Jeremiah Bitsui played a convincing bad guy on TV but that’s just a credit to a lifetime of perfecting his craft.
A member of the Navajo and Omaha Tribes, Bitsui played Victor, a drug kingpin’s henchman, in the television series Breaking Bad. In real life, he acts, owns a business and reveres his Christian and Tribal culture and those of other Tribes, including the Seminoles.
“I was raised in a Christian household but with Native traditions,” said Bitsui, who lives in Los Angeles and New Mexico. “You can know your culture, but your faith is a different thing. I see the value of culture and language, but faith is universal.”
Bitsui said his faith helped him through the highs and lows of his professions.
Born in Arizona and raised on the Navajo Reservation and in Albuquerque, Bitsui was expected to follow in his father’s footsteps and become a professional rodeo rider. He loved rodeo, but Bitsui is allergic to hay. Instead, to occupy himself, he watched movies. At 5 he landed his first role in a Japanese children’s movie, Mickey’s House, and by 13, he was cast in the cult classic film Natural Born Killers.
Bitsui wanted to attend film school at the University of California at Los Angeles (UCLA) but didn’t get accepted into the program. On the same day he received the rejection letter, he went to a movie screening at UCLA.
The film’s director, Christopher Nolan, spoke afterward.
“I was inspired by him,” Bitsui said. “He told us if you want to work in film, you don’t necessarily have to go to film school; he didn’t. Knowing that motivated me to continue.”
Shortly after, Bitsui started getting roles.
“I realize inspiration is great, but at the same time you have to work at it,” he said. “When I speak to young people I tell them they have to want to do the work. It takes discipline.”
He met success at the start of his acting career, but Bitsui struggled after graduating from Santa Monica College. He left Los Angeles to return to the Navajo Reservation where he spent the summer living at his grandparents’ ranch herding sheep and learning the Navajo language. With no Internet access or cell phone reception, the reservation felt like a safe haven, Bitsui said.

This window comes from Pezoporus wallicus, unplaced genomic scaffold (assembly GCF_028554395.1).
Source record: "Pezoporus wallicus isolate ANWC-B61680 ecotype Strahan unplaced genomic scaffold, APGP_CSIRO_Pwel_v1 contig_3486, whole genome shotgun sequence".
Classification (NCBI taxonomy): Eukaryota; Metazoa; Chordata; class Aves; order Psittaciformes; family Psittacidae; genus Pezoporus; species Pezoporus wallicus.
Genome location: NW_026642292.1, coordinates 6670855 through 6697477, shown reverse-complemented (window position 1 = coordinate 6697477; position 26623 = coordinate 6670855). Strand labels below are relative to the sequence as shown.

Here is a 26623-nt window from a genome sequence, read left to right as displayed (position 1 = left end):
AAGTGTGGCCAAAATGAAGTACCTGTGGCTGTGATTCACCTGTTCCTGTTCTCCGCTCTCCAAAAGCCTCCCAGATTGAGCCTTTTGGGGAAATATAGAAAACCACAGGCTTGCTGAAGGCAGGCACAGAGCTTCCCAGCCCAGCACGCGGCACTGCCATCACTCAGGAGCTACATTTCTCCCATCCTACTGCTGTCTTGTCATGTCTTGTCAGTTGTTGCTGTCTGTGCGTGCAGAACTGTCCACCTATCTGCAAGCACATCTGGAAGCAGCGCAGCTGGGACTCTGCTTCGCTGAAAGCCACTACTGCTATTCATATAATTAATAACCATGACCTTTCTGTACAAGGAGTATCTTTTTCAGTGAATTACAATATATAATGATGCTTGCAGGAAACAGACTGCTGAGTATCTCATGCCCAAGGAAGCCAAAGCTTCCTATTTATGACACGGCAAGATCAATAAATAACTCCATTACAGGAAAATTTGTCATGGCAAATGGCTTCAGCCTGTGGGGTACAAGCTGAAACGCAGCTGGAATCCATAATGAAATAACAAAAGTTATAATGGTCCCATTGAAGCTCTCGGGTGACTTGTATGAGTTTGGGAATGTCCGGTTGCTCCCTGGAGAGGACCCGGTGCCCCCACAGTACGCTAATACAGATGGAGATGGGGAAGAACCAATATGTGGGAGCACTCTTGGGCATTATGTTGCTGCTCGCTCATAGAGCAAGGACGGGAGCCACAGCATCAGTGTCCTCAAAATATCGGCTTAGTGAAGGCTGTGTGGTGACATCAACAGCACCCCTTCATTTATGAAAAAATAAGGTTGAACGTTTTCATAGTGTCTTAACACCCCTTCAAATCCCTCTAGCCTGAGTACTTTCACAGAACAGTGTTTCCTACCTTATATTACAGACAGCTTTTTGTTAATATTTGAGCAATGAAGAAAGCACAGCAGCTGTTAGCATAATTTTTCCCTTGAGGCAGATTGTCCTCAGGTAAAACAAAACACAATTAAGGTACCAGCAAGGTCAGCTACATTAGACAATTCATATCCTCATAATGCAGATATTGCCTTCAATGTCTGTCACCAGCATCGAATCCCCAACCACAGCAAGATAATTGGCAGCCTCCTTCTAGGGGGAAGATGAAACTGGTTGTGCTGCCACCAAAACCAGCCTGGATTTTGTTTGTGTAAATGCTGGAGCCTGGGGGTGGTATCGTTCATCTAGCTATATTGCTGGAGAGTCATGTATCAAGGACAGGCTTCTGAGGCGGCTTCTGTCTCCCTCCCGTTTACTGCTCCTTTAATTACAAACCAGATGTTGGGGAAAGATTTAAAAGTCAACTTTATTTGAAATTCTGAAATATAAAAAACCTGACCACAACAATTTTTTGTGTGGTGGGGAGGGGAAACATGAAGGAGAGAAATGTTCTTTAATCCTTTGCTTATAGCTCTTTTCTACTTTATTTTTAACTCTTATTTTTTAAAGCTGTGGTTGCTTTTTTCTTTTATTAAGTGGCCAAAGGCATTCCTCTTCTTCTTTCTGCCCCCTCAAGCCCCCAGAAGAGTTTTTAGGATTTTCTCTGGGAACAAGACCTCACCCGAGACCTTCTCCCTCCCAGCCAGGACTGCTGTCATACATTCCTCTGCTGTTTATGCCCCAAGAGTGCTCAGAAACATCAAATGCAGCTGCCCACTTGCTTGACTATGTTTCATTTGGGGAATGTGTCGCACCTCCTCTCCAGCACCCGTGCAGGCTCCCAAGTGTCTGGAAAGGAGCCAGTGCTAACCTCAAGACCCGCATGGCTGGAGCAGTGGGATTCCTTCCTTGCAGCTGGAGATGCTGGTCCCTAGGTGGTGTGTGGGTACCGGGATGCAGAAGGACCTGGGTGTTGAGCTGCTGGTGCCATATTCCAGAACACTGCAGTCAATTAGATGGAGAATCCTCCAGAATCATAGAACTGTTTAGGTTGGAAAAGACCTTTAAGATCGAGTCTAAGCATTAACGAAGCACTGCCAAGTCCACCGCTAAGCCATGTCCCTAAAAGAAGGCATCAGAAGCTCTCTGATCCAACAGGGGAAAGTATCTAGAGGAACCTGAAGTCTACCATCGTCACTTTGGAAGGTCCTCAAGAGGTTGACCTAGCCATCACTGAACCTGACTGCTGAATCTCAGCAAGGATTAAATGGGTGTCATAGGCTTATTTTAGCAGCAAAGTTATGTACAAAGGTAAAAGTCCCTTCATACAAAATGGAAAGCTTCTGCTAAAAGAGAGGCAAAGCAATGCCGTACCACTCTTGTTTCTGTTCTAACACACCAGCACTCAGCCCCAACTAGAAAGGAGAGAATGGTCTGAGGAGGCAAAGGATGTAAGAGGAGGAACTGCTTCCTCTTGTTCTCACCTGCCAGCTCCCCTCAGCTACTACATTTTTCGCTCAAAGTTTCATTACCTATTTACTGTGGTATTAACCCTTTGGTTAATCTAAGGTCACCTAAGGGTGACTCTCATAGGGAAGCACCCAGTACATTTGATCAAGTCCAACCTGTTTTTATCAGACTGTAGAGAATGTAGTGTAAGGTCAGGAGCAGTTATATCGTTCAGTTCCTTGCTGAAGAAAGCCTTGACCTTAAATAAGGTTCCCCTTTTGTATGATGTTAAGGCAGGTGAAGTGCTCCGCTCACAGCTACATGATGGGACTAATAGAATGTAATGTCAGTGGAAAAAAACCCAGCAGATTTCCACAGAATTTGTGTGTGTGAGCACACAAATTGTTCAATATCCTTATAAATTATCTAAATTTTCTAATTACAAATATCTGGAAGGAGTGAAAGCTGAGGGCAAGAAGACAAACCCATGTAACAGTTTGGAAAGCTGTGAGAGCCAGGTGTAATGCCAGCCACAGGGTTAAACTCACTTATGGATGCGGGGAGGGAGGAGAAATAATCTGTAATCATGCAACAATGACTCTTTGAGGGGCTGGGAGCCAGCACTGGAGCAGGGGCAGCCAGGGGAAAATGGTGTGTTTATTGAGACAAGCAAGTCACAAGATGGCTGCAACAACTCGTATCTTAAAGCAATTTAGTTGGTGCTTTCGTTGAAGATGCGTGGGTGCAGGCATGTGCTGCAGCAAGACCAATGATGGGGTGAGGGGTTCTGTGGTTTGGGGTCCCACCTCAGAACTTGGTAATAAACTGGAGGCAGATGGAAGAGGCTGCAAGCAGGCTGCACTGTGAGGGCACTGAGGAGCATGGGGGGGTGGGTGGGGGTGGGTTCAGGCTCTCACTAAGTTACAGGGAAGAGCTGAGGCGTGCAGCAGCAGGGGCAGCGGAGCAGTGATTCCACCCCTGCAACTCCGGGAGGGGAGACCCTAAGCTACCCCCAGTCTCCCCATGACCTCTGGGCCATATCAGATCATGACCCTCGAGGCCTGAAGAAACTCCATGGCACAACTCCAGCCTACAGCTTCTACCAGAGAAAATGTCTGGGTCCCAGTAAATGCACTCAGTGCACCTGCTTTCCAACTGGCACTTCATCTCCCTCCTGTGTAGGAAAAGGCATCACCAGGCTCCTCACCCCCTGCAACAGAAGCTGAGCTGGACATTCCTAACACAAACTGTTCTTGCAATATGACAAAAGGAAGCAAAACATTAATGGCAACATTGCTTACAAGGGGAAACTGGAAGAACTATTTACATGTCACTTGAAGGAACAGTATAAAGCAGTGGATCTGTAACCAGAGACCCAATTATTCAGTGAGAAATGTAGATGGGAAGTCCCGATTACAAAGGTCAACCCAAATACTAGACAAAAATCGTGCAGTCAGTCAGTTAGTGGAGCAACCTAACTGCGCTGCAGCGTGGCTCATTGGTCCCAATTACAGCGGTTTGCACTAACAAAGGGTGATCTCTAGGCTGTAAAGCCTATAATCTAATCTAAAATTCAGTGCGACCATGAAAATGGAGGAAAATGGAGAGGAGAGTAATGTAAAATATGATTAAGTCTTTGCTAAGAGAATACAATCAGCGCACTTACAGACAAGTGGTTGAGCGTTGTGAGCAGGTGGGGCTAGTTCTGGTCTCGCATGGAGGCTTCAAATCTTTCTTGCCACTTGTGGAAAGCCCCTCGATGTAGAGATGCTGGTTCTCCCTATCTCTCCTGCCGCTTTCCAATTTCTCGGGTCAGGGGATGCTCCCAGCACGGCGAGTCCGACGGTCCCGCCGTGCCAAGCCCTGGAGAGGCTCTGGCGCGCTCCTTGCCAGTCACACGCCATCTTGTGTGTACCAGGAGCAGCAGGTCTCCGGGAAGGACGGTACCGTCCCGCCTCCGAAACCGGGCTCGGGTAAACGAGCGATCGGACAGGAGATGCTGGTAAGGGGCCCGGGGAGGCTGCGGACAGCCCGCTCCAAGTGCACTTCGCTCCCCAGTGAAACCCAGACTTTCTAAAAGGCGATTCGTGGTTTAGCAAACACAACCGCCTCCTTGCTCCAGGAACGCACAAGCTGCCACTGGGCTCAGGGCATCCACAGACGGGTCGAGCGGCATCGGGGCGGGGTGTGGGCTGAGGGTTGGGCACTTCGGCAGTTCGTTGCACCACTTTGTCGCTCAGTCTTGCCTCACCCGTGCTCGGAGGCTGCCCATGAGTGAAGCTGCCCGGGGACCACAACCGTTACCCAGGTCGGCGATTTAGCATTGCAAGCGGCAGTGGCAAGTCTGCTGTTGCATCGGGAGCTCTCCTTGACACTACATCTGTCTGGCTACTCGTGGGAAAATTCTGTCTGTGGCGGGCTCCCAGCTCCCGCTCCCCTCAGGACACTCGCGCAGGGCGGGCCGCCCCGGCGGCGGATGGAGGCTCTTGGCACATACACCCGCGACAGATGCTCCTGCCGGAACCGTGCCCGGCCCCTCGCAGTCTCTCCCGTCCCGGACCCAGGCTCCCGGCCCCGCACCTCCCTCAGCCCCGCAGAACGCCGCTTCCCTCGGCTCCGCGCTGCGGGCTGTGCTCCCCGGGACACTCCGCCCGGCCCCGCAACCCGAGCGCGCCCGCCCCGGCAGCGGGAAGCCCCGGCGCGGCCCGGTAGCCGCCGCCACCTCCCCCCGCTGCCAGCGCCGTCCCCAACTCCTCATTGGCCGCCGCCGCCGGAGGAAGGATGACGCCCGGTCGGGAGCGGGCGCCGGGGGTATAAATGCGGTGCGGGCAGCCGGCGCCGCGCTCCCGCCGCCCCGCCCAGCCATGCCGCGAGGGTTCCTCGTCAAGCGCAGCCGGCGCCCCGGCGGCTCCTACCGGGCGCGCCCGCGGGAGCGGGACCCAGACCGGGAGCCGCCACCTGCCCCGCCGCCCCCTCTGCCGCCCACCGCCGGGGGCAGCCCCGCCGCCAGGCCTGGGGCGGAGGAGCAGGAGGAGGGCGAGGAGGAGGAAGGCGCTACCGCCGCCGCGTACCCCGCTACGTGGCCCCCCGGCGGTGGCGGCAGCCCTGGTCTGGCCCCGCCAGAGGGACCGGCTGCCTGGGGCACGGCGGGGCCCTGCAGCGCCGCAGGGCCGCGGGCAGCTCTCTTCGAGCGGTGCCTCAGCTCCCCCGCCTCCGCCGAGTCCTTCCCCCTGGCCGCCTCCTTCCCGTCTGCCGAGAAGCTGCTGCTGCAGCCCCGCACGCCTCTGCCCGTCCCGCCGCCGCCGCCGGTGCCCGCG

“I was searching for a cultural identity and prayed to God to help me know where to go,” he said. “I felt broken. Since I didn’t speak fluent Navajo, the rez was lonely. But I got to spend time with my grandparents and communicated on a different level with them; they didn’t speak English so I learned Navajo through their Bible and my English one. It was a great experience.”
Bitsui rebuilt a traditional sweat lodge for his family and found the tree where his parents buried his umbilical cord. A Navajo tradition, parents bury their newborn’s placenta and umbilical cord at a special site that represents their dreams for the child. Bitsui would soon understand the symbolism.
When he returned to Albuquerque, he had messages waiting for him, including an offer for a role in A Thousand Roads. Ironically, the character in the film was a troubled young man who herded sheep on an Indian reservation. He got the role and the film now plays regularly at the Smithsonian National Museum of the American Indian in Washington, D.C. and New York.
His career took off with roles in Lords of Dogtown and Flags of Our Fathers and later in Breaking Bad.
But Bitsui does more than act; he is also an entrepreneur because he wants his life to have a purpose beyond acting. At 19, he started a consulting business through the Workforce Investment Act and provided services, training, communications and developmental skills to inner city and Native American youth. When funding for the program ended, he started a business promoting nightclubs in Los Angeles but the long hours didn’t suit him, he said.
He returned to what he knows best.
“My dad’s a general contractor (after retiring from the rodeo); my uncles are electricians and tradesmen. They’re all union guys,” Bitsui said. “I indirectly grew up in that industry; it’s a business that has always been very familiar to me.”
He started a project management company, Bitco, and is a general contractor in New Mexico, Arizona and California. He wants to pursue business in New York and possibly with the Seminole Tribe.
Bitsui met members of the Seminole Tribe through mutual friends at economic development and gaming conferences. Last year, he spent Labor Day weekend on the Hollywood and Big Cypress Reservations, which made a lasting impression on him.
“I feel like family with the relationships we built,” said Bitsui of Christine Nevaquaya and Ethel Huggins. “It’s been really good getting to know the community.”
At the Global Gaming Expo in Las Vegas in September, he again spent time with Seminoles posing for photos and signing autographs for fans at the Tribe’s electronic cigarette booth.
“I’m impressed with the Tribe; they are inspiring to all nations,” he said. “To own a global brand and participate in international business while keeping the values you hold dear that your forefathers built; I’d love to do the same thing for my nation.”
Bitsui wants to debunk common perceptions that Native Americans are victims and wants to contend with the best, he said.
“I don’t compete as a Native American actor – I compete against every actor,” he said. “My grandfather said it best before I went to college: ‘Don’t join the Indian club. I want you to socialize with everyone else and just get good at whatever you are doing. Don’t be the best Indian guy, just be the best.’”
He believes everything is a learning process.
“If I would have changed one thing, it could have affected everything else,” Bitsui said. “The mistakes you make are as much of an education as the success. Trust your instincts and values and take it from there.”